Form and Content
Running a Thousand Miles for Freedom is autobiographical but concerns only a small portion of two lives. The memoir is narrated in the first-person voice of William Craft, but its authorship is attributed both to William and to his wife, Ellen Craft. The narrative details the life they spent as slaves on a plantation near Macon, Georgia, and at their escape to the North in December of 1848.
The Crafts’ master, Charles Collins, recognized the Crafts as intelligent and capable workers. William was a carpenter, and Ellen was a lady’s maid. Their situation was not as dire as that of many African American slaves, but they had already experienced the breakup of slave families, including their own. As a couple married for two years, they were determined to avoid separation and carefully planned their escape to freedom. Ellen, who was light-skinned, would masquerade as a male slave owner; William would be her slave. Their story reveals the extraordinary dangers they faced and the courage and sagacity with which they managed their situation, but it is more than a harrowing story. They made it also a fierce political document against the theory and practice of slavery.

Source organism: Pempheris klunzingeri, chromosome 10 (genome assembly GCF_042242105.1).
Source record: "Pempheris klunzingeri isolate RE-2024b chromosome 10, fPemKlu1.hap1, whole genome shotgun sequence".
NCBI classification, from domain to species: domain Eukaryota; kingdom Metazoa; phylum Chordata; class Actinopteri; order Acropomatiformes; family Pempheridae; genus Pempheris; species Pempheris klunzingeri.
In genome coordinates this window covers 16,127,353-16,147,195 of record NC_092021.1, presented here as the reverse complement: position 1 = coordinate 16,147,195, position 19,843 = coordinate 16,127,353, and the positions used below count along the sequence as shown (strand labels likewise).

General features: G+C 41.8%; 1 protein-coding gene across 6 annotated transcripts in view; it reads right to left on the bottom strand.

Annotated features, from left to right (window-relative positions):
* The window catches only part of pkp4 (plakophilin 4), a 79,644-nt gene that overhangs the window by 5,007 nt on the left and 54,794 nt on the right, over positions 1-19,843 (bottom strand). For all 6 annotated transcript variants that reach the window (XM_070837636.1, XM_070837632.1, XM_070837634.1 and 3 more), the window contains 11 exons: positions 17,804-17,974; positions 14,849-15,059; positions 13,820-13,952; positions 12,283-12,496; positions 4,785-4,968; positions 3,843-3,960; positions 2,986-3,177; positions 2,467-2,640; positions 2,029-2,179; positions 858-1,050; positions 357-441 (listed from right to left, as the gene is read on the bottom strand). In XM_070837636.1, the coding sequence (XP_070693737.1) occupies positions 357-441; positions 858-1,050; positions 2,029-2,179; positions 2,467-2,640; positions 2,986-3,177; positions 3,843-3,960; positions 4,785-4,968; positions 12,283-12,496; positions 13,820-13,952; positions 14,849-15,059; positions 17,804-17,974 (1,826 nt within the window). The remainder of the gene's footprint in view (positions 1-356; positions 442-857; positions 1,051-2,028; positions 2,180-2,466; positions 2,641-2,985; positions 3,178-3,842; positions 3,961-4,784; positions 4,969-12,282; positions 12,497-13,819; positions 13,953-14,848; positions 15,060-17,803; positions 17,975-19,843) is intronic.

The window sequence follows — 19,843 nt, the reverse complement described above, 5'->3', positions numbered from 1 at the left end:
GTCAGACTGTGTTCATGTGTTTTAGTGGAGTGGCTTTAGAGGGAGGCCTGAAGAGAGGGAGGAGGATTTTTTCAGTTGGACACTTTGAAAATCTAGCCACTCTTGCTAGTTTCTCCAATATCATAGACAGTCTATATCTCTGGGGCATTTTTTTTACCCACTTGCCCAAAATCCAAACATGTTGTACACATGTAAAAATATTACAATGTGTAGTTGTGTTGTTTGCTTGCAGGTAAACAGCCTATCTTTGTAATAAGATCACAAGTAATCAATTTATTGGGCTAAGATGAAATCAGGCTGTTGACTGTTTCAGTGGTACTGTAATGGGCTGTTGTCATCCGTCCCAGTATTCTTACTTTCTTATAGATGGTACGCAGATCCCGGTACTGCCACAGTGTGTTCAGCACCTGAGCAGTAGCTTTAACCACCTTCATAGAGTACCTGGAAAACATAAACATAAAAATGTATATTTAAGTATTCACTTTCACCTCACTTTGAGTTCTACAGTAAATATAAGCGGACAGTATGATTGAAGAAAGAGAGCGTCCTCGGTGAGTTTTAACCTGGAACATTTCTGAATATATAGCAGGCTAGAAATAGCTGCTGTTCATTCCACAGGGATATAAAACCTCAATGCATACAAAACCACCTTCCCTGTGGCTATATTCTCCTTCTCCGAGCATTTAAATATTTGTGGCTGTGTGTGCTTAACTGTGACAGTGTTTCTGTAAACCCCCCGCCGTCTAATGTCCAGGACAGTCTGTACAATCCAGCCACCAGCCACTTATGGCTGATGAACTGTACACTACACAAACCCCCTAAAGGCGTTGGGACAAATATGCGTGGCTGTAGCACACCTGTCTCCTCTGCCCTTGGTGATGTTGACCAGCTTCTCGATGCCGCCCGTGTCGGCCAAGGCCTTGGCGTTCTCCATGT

In accomplishing their escape, Ellen’s is by far the more difficult task. Because it was very unusual for a woman to travel with a male slave, she has to assume the appearance and behavior of a white male for the couple’s ruse to succeed. The Crafts realize that Ellen...
(The entire section is 527 words.)